Successful teams learn to work collaboratively together by understanding that individuals within the team will have different strengths and points of view that they bring to the table. The team will recognise that leveraging off each others skill and experience, when working collaboratively will build better solutions, processes and ways of working together.

Communication in high performing teams, which can take the form of talking, messaging, texting or even going for a coffee together is specific and comes as second nature. Team members that understand the value of having constant communication with their colleagues, be it via updates on project progress, advice on approach or contextual information on how work they are delivering may impact on other external factors continually embed the benefits and right behaviours of a truly collaborative team.

Constant contextual communication gives team members the opportunity to contribute their opinions and thoughts on events that may impact the entire team and what they are delivering. Again there is a component of trust and openness that allows individuals to communicate effectively, knowing that their views and thoughts are respected and valid within the group.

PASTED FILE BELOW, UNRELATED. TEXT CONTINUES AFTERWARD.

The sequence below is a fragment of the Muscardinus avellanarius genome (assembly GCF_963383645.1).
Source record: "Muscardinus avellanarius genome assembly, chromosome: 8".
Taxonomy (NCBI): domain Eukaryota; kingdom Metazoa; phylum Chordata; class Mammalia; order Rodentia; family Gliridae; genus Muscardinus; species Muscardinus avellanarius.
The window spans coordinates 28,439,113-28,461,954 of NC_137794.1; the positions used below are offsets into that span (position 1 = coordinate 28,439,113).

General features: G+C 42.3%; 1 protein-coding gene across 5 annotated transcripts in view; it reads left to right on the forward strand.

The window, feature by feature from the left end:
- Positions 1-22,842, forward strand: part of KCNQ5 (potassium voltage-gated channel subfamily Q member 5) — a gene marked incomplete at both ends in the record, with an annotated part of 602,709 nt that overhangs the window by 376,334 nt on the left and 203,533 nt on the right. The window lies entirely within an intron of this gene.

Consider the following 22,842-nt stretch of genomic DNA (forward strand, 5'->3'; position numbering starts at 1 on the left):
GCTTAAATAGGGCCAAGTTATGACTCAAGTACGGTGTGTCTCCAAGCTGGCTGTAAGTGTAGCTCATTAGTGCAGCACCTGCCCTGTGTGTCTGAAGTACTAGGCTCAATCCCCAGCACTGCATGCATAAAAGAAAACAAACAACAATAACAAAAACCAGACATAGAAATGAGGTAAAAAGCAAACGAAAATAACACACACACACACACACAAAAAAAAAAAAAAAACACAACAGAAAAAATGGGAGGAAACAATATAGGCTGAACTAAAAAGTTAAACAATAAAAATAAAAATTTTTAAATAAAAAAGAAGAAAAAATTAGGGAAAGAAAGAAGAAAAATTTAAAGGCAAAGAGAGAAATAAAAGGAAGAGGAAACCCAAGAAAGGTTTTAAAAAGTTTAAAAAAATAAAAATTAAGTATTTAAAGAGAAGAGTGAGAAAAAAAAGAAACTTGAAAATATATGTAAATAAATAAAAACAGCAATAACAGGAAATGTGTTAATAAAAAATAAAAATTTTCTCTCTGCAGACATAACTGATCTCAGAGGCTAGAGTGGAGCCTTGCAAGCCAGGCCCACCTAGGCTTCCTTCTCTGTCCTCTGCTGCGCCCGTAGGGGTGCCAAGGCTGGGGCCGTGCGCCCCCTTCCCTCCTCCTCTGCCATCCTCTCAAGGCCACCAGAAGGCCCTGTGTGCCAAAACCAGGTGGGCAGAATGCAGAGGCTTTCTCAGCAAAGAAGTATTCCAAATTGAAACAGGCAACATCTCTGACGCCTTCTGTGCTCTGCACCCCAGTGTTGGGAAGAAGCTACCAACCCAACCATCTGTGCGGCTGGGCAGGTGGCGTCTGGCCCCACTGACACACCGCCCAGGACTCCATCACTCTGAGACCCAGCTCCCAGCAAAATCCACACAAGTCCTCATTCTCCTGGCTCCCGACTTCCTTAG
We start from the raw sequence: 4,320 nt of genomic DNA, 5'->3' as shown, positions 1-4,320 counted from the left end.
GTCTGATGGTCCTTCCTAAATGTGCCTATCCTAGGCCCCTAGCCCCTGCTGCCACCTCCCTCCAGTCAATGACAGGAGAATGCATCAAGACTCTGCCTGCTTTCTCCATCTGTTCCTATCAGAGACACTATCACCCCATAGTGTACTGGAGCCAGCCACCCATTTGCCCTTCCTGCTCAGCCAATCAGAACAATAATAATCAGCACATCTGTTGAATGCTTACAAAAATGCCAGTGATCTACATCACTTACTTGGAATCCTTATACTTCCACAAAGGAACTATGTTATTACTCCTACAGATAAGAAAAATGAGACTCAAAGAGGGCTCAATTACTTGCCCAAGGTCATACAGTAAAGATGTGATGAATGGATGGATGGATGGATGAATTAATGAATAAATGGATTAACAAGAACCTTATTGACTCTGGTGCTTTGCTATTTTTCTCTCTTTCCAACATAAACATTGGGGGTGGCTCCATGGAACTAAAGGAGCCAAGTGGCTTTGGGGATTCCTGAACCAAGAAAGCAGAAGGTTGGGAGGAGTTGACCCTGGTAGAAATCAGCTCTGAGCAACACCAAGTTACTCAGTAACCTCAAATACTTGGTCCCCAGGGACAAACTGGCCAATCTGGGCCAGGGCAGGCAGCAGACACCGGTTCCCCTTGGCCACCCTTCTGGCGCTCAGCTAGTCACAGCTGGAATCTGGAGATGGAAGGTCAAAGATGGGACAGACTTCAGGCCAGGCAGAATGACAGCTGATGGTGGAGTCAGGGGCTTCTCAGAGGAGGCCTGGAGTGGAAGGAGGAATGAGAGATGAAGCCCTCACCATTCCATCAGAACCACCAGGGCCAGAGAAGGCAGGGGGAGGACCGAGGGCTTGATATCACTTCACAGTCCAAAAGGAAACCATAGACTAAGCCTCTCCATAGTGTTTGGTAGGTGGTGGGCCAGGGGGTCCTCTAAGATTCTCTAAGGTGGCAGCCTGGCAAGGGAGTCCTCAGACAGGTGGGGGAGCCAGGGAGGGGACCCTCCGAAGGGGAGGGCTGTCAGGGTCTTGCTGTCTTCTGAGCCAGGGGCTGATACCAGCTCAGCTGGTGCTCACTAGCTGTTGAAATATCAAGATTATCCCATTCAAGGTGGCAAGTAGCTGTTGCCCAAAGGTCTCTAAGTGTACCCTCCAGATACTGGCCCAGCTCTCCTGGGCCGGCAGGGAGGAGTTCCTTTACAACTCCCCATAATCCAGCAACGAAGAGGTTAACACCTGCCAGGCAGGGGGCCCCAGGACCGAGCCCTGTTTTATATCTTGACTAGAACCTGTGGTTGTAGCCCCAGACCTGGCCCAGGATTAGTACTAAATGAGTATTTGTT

Positive Atmosphere

Having a positive team culture and working within a comfortable atmosphere is a really important component of a successful team. A critical factor to team success is to build an internal culture where teams are connected and show an ongoing interest with the work they produce, the team they are in and the people they work with each and every day. When team members understand their team purpose and goals, their individual roles and responsibilities within that team and are connected, engaged and genuinely interested with their outputs, you will find a far more positive team culture (and better project outputs) compared to people that feel isolated and disconnected and without guidance of team values and goals.

Another important factor of creating a positive atmosphere within a team is celebrating your successes together 'as a team'. Make sure that you shout your successes from the rooftops and take the time to stop and reflect on the positive results, as a team. This often brings a team closer together and reinforces a positive message within the group when you've really kicked a gaol.